A lot of thought, planning, and hard work goes into preparing for race day. But did you know that one of the biggest factors that will determine how you finish is what you eat?
Knowing how to fuel your body during the days leading up to the race, as well as during and after the race, is important if you want to finish feeling great.
Make nutrition part of training
- Start with carbs. As a general rule, long-distance runners should follow a carbohydrate-based diet. Carbs are stored in your muscles and used for fuel as you run.
- Don’t skip protein. Just as carbs give your body energy, protein provides the necessary tools such as amino acids to build and repair muscles "damaged" as part of your continued training. Protein also helps slow down the release of the carbs into the system, providing a steady flow of energy.
- Always add water. The right hydration plan will enhance your performance in training and competition while minimizing risk of dehydration, over-hydration, heat illness, and injury.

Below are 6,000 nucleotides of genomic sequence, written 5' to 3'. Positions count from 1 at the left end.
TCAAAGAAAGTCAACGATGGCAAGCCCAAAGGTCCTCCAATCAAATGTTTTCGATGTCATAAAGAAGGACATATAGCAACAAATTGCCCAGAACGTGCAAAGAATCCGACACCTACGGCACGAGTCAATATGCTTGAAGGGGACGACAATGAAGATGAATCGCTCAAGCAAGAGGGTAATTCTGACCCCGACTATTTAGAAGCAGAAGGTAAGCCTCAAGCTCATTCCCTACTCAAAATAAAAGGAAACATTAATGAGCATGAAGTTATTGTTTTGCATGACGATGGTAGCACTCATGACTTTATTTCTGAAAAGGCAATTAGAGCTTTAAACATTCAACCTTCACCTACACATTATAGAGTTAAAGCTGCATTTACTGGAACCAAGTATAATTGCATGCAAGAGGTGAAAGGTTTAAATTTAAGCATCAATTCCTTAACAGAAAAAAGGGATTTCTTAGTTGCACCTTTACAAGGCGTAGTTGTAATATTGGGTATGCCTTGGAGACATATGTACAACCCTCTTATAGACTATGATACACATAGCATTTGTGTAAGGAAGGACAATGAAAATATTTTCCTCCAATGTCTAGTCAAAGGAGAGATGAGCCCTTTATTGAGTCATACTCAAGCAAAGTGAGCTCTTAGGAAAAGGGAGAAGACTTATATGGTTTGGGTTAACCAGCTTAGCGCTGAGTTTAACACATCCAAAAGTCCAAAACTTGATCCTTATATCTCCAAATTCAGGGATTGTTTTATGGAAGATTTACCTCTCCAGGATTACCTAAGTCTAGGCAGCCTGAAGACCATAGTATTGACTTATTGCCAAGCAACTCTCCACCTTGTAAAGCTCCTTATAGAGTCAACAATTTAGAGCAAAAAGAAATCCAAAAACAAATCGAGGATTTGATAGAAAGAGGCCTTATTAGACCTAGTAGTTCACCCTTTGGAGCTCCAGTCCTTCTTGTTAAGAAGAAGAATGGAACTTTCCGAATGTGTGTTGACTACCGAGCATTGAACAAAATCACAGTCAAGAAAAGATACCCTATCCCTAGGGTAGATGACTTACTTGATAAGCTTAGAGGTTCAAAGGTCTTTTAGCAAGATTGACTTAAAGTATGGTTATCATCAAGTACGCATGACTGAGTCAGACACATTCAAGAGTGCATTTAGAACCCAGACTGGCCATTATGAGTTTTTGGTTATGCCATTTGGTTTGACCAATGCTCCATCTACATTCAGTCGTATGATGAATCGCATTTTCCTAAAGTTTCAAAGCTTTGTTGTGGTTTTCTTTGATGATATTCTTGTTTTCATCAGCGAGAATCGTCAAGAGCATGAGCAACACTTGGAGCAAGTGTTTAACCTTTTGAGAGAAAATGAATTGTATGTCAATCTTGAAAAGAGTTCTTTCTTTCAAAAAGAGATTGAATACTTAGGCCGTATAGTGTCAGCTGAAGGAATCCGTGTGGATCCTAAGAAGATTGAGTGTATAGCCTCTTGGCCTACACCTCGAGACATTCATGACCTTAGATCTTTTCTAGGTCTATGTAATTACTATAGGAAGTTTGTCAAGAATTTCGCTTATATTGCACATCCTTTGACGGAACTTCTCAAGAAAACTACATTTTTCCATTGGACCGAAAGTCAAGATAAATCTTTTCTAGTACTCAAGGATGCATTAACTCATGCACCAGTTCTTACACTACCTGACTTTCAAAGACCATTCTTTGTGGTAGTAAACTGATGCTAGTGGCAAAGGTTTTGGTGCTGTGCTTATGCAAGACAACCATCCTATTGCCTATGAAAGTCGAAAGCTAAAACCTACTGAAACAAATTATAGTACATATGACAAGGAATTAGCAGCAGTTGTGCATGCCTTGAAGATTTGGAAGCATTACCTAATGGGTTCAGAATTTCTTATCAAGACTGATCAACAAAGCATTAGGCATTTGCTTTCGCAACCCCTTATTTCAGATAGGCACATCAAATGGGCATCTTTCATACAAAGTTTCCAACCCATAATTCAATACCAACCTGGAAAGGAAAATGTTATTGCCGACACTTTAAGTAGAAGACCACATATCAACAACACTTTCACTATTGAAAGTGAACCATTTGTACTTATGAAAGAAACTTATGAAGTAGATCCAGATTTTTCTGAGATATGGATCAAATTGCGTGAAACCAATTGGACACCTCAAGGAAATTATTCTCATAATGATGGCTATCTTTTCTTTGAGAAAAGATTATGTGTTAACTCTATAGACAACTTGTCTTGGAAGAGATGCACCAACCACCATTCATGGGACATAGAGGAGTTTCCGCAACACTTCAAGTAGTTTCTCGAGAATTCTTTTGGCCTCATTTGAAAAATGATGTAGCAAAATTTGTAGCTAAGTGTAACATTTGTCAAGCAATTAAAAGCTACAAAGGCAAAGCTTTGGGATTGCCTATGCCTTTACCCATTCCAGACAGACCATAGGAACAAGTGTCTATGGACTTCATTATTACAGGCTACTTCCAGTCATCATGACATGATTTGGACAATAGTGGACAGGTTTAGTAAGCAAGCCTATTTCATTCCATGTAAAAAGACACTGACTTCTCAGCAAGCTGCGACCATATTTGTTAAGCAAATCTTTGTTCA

Replenish on the run
In addition to hydrating during the race, it's important to give your hard-working muscles the carbs they need to keep up. If you’re running a three- to five-hour marathon, you may want to consider refueling with carbohydrate gels at the 10K mark, and every 10K thereafter.
Start rehydrating immediately, but be careful not to hydrate with water alone. A sports drink, for example, will help replace vital electrolytes lost while running. Your body will also need more carbs to replace the fuel burned during the race, and more protein to repair those tired muscles. This can be as simple as adding 10 to 20 grams of whey protein to your favorite sports drink.
So, make sure that fueling your body with proper nutrition is part of your training program. It could be the difference between barely finishing and finishing strong.
The information provided is for educational purposes only. It is not intended as medical advice. Always consult your doctor for appropriate health advice and guidance, including prior to starting a new diet or exercise program.